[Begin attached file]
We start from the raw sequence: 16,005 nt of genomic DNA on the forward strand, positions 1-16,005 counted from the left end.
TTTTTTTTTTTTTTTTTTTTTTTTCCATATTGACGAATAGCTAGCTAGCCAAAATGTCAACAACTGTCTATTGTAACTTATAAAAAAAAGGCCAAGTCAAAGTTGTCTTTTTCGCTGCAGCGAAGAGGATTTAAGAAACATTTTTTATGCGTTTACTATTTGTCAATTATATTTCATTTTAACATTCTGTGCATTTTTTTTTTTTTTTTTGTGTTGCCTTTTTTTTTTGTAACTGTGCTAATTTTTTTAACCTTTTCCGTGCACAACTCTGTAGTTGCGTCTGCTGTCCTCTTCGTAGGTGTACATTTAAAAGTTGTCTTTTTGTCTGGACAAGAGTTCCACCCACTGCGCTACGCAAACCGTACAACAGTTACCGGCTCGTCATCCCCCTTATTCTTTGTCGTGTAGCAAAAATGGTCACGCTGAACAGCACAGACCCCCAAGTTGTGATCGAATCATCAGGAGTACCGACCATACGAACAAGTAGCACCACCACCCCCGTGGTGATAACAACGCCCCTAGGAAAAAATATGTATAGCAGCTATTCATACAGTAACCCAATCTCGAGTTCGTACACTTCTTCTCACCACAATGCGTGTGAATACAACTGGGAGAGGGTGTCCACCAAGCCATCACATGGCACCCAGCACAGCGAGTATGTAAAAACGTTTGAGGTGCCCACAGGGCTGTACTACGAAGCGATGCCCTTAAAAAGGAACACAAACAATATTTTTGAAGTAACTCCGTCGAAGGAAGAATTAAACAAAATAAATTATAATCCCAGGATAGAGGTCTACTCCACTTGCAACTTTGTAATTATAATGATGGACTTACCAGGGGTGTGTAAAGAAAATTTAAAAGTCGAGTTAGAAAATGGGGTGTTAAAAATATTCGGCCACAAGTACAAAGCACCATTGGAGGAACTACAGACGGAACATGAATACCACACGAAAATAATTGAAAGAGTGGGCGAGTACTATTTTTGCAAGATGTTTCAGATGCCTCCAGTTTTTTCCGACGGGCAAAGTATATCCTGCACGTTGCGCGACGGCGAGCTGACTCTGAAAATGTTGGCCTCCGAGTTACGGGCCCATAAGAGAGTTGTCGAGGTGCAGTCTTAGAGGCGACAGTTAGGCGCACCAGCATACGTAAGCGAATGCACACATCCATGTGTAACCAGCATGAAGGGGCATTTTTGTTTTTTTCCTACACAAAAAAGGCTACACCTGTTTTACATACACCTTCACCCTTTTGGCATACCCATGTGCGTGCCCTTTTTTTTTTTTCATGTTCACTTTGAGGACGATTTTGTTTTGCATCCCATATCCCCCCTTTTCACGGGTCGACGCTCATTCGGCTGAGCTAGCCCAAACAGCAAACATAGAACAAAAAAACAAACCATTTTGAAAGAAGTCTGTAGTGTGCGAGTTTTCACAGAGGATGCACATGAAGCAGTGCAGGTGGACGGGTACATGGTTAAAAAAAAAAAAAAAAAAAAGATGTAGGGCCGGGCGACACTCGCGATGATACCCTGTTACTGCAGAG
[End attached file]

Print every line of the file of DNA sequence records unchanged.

We start from the raw sequence: 16,005 nt of genomic DNA on the forward strand, positions 1-16,005 counted from the left end.
TTTTTTTTTTTTTTTTTTTTTTTTCCATATTGACGAATAGCTAGCTAGCCAAAATGTCAACAACTGTCTATTGTAACTTATAAAAAAAAGGCCAAGTCAAAGTTGTCTTTTTCGCTGCAGCGAAGAGGATTTAAGAAACATTTTTTATGCGTTTACTATTTGTCAATTATATTTCATTTTAACATTCTGTGCATTTTTTTTTTTTTTTTTGTGTTGCCTTTTTTTTTTGTAACTGTGCTAATTTTTTTAACCTTTTCCGTGCACAACTCTGTAGTTGCGTCTGCTGTCCTCTTCGTAGGTGTACATTTAAAAGTTGTCTTTTTGTCTGGACAAGAGTTCCACCCACTGCGCTACGCAAACCGTACAACAGTTACCGGCTCGTCATCCCCCTTATTCTTTGTCGTGTAGCAAAAATGGTCACGCTGAACAGCACAGACCCCCAAGTTGTGATCGAATCATCAGGAGTACCGACCATACGAACAAGTAGCACCACCACCCCCGTGGTGATAACAACGCCCCTAGGAAAAAATATGTATAGCAGCTATTCATACAGTAACCCAATCTCGAGTTCGTACACTTCTTCTCACCACAATGCGTGTGAATACAACTGGGAGAGGGTGTCCACCAAGCCATCACATGGCACCCAGCACAGCGAGTATGTAAAAACGTTTGAGGTGCCCACAGGGCTGTACTACGAAGCGATGCCCTTAAAAAGGAACACAAACAATATTTTTGAAGTAACTCCGTCGAAGGAAGAATTAAACAAAATAAATTATAATCCCAGGATAGAGGTCTACTCCACTTGCAACTTTGTAATTATAATGATGGACTTACCAGGGGTGTGTAAAGAAAATTTAAAAGTCGAGTTAGAAAATGGGGTGTTAAAAATATTCGGCCACAAGTACAAAGCACCATTGGAGGAACTACAGACGGAACATGAATACCACACGAAAATAATTGAAAGAGTGGGCGAGTACTATTTTTGCAAGATGTTTCAGATGCCTCCAGTTTTTTCCGACGGGCAAAGTATATCCTGCACGTTGCGCGACGGCGAGCTGACTCTGAAAATGTTGGCCTCCGAGTTACGGGCCCATAAGAGAGTTGTCGAGGTGCAGTCTTAGAGGCGACAGTTAGGCGCACCAGCATACGTAAGCGAATGCACACATCCATGTGTAACCAGCATGAAGGGGCATTTTTGTTTTTTTCCTACACAAAAAAGGCTACACCTGTTTTACATACACCTTCACCCTTTTGGCATACCCATGTGCGTGCCCTTTTTTTTTTTTCATGTTCACTTTGAGGACGATTTTGTTTTGCATCCCATATCCCCCCTTTTCACGGGTCGACGCTCATTCGGCTGAGCTAGCCCAAACAGCAAACATAGAACAAAAAAACAAACCATTTTGAAAGAAGTCTGTAGTGTGCGAGTTTTCACAGAGGATGCACATGAAGCAGTGCAGGTGGACGGGTACATGGTTAAAAAAAAAAAAAAAAAAAAGATGTAGGGCCGGGCGACACTCGCGATGATACCCTGTTACTGCAGAG